The Eiffel Tower was first on my sightseeing list during my four-day Parisian summer holiday. Named after engineer Gustave Eiffel, whose company designed and built the monument as the entrance to the 1889 World’s Fair, it recently celebrated reaching the 300 million visitor mark since it opened more than a century ago.
In some ways it felt like all these people were there the morning I visited, forcing me to stand in a long line, hold my breath in a crowded elevator to the top of the tallest structure in Paris (324m if you’re interested), and dodge an army of selfie sticks as though I was in a medieval sword fight.
It was less crowded at the top of the Arc de Triomphe, perhaps because it required winding your way up 284 steps. But, as I could see from the live camera feed, modern life was waiting down below in the Place Charles de Gaulle (formerly named Place de l’Étoile because of the “star” of twelve avenues that radiate from this square). As cars spiralled around the road, a revolving door of tourists were bussed in for quick photographs before being whisked away, still oblivious to the wonder of this monument, which was commissioned in 1806 and inaugurated in 1836 to honour those who fought and died for France in the French Revolutionary and Napoleonic Wars.
It wasn’t long before I saw a pattern which I saw repeated throughout my trip at tourist hotspots including the Louvre, Notre-Dame, Sacré-Cœur, and the Pantheon. Day after day, I couldn’t help but stand in awe at the size and scope of these magnificent monuments. Indeed, there were times when I was so overwhelmed by the grandeur before me that I all I could do was sit and marvel at the immensity of humankind’s achievements. And yet as much as I wondered why we don’t build grand structures like this anymore, I also wondered why we don’t see the ones we already have. We might take a quick pic and then snap all! the! selfies! (blocking the beauty) to brag to our family and friends, almost like graffiti artists trying to say “I WAS HERE” by spray-painting their signatures as a means of making their mark.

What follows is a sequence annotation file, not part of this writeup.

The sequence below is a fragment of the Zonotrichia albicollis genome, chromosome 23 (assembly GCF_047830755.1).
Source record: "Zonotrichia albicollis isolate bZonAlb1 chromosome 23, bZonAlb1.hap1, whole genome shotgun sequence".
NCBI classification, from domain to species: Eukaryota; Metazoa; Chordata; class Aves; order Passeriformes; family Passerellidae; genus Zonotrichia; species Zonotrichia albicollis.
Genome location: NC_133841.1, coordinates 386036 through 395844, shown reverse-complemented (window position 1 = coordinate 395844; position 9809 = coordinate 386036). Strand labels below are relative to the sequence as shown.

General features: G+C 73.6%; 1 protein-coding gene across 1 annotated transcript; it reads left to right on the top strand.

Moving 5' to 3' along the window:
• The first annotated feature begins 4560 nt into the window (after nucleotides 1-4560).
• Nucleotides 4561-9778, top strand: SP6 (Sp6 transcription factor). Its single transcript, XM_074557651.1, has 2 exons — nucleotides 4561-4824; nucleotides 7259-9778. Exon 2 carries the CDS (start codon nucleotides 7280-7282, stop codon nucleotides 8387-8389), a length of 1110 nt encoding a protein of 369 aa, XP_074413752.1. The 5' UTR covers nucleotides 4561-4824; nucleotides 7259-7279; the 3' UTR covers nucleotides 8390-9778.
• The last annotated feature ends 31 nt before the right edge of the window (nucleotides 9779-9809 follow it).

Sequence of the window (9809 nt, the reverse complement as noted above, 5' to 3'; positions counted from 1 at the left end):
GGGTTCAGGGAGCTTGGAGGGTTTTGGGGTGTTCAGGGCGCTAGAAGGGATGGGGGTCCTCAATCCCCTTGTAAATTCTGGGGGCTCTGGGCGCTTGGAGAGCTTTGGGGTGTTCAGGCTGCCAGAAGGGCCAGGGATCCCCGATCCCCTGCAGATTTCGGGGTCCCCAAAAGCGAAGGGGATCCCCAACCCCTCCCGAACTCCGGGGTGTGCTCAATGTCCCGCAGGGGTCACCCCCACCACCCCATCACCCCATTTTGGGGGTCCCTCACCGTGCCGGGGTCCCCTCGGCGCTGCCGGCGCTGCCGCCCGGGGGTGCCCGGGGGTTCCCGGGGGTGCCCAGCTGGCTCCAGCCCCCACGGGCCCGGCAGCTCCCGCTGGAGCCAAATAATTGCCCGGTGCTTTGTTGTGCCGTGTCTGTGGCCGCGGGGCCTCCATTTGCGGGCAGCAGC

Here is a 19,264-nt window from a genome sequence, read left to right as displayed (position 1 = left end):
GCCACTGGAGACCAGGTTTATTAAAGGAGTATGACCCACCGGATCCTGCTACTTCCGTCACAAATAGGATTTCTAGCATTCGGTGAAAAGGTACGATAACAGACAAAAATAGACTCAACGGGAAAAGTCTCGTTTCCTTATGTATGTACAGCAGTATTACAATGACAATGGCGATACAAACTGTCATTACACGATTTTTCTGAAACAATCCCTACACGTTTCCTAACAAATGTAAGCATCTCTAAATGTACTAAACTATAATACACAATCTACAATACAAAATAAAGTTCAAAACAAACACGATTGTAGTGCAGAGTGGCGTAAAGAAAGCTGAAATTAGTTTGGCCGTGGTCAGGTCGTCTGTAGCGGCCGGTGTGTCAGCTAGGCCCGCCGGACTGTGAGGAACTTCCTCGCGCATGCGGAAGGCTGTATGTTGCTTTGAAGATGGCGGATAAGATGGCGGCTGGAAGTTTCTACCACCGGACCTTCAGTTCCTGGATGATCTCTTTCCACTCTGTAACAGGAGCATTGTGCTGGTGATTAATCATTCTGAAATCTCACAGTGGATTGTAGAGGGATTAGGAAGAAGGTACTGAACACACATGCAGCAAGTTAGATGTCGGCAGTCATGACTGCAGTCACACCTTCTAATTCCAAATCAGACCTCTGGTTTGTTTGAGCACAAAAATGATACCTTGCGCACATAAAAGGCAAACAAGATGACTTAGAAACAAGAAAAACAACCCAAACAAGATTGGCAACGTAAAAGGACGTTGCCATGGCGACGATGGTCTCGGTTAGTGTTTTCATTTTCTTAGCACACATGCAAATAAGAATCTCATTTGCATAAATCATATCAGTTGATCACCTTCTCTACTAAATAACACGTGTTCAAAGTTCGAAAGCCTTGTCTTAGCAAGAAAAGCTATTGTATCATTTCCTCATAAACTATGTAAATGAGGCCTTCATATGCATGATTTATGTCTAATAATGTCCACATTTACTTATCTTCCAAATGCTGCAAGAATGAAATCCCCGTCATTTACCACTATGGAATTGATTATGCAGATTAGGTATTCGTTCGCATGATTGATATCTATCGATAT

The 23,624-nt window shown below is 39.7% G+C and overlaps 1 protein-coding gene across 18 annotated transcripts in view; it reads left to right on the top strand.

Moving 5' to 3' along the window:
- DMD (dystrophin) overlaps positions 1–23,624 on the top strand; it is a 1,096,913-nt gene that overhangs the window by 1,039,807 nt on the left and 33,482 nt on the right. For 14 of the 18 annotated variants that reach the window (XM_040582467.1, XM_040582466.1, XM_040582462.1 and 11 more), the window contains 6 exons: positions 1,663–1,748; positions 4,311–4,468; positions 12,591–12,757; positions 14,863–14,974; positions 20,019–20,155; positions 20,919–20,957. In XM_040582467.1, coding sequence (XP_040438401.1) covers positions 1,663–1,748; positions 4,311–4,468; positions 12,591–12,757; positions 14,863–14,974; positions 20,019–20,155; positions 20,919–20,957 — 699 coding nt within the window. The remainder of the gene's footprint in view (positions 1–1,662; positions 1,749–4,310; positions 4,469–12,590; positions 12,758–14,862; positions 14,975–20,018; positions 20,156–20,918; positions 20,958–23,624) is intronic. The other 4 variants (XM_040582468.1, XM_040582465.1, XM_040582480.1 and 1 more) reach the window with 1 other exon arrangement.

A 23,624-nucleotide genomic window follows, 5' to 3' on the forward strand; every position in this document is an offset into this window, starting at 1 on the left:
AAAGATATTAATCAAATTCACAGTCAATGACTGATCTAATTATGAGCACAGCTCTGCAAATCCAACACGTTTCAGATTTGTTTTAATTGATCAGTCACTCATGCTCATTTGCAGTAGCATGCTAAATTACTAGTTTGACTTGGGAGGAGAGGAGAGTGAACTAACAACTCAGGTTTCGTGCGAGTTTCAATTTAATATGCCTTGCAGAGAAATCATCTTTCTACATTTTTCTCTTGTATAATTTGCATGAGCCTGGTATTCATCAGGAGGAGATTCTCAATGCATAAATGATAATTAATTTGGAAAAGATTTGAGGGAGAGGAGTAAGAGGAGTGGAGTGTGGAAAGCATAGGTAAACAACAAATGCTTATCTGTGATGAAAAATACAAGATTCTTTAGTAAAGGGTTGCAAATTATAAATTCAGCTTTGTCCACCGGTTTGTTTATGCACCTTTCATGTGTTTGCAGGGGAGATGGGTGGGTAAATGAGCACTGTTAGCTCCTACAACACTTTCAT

No, there’s nothing wrong with taking pictures to remember a special place but we must get better at doing so.
First, pretend you have a camera with limited film. This will force you to consider what you’re looking at, compose your image well, and save you the hassle of going through thousands of similar pictures when you get home.
Second, if you want to be in the picture, ask someone else to take it for you. Finding a trustworthy individual (ideally someone with a professional-looking camera around their neck) is far better than using your cheap selfie stick. You might even make a new friend.
Third and most important, put away your camera when you’re done. (If you’re brave enough, you could even leave it behind once or twice so that you can stop and savour the sights without an agenda.)
There were many times during my trip when I realised that what I was seeing was too big or too beautiful to capture in a frame. So I didn’t even try. Instead, I opened my ears to the sounds, opened my hands to the textures, and opened my eyes like many did not. That was more than enough. And that’s because while a picture may be worth a thousand words, sometimes a mental picture is worth more than words could ever say.
Eugene Yiga is an award-winning copywriter, journalist and blogger based in Cape Town.